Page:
Accepting new clients
Young adults / college students (18 - 24)
Specialties & expertise
- Career satisfaction / career counseling
- Issues around identity
- Body image concerns
- Relationship dynamics
- Chronic health issues
- Navigating life transitions
- Cultural adjustment
- Existential challenges / crises
- Emerging adult challenges
Dr. Emily Inglesi is a clinical psychologist with a diverse range of experiences working with adults and emerging adults. Her particular areas of interest and expertise include anxiety, issues around identity, depression, body image concerns, relationship dynamics, career satisfaction, chronic health issues, and navigating life transitions. Dr. Inglesi's training and early professional work at college counseling centers sparked her deep respect for young adults' unique challenges and her years within the private practice setting have afforded her the opportunity to engage with clients presenting with myriad life experiences and perspectives.
Dr. Inglesi's approach to therapy is primarily informed by insight-oriented, cognitive behavioral, and relational theories. She practices from an integrative perspective, which in therapy translates into striving to thoroughly understand and learn about the factors and experiences that may lead to a client's current challenges combined with individualized strategies to help manage the subsequent stressors. Some of the interventions her clients report as most helpful include behavioral and strengths based approaches, in addition to mindfulness, and elements of Acceptance and Commitment Therapy.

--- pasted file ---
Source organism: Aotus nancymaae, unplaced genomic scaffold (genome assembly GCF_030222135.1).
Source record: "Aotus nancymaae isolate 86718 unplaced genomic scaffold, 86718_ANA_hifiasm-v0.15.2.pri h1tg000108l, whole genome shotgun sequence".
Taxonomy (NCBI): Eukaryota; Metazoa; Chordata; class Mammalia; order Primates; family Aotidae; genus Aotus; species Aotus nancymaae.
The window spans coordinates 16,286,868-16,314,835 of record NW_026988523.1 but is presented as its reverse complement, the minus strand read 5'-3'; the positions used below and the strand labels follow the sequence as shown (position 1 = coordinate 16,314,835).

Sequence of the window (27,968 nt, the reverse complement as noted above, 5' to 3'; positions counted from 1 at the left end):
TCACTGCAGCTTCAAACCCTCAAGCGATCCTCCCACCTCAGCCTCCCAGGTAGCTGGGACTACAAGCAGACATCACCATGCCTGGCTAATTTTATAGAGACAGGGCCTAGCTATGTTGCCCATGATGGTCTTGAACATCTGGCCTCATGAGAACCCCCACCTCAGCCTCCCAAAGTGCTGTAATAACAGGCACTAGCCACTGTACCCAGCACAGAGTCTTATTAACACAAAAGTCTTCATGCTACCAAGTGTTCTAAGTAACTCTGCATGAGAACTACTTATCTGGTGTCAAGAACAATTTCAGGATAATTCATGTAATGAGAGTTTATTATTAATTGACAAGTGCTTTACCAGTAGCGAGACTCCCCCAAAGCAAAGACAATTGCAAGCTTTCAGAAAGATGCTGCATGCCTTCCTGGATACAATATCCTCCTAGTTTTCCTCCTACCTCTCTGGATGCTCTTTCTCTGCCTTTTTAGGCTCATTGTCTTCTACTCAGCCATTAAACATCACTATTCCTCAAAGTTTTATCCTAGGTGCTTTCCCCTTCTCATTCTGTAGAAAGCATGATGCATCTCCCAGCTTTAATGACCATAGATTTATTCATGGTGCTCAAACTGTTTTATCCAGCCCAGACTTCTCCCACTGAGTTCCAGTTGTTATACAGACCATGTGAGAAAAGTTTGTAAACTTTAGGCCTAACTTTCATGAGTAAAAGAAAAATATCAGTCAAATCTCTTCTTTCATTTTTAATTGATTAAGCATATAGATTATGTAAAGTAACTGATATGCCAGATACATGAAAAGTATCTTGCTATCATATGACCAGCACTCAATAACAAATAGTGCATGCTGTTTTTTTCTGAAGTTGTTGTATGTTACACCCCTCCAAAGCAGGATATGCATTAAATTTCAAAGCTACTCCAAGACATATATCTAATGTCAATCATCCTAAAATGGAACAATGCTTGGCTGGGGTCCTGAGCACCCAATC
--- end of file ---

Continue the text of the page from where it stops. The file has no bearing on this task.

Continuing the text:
Before beginning her career as a psychologist, Dr. Inglesi was a journalist, photographer, and editor, which allowed her to travel the world to learn and write about people, their traditions, and stories. This part of her life has greatly influenced and enriched her work as a therapist and has shaped her perspective of the therapeutic experience as a journey of self-discovery.
Anxiety – Generalized anxiety, social anxiety, panic attacks, obsessive compulsive disorder, phobias
Depression – Sleep and energy disruption, overall mood disturbance, inability to enjoy yourself, and difficulty being motivated, amongst many other symptoms, suicidal ideation, self injurious behaviors
Identity – All aspects of how identity impacts a person, including cultural, ethnic, sexual, and professional
Career satisfaction/counseling – Career transitions, uncertainty about one's career path, seeking direction, from recent college graduates discovering their career passions to mid career professional navigating their professional endeavors
Body Image – Body dysmorphic disorder, anorexia, bulimia, and disordered eating behaviors
Chronic illness – Managing chronic illness ; receiving a diagnosis, contemplating and processing related emotions, viewing through a holistic lens
Cultural adjustment – Transitioning from another country, state, or city; adjusting as an international student or out-of-state student
Existential challenges / crises – Questioning purpose, spirituality, existence; finding one’s path and voice, especially when it differs from society's expectations
Life transitions – Adjusting to college, new relationships, career transitions and direction; mid-life existential, relationship, and career challenges; losing one’s drive or burn out; learning self-care
Relationships – Feeling unsatisfied in your partnership; communication challenges; addressing issues of power and voice; contemplation of separation; questioning one’s place in the relationship; breakups, friendships, dating
- Blue Cross Blue Shield
- Berklee College of Music Student Insurance (BCBS)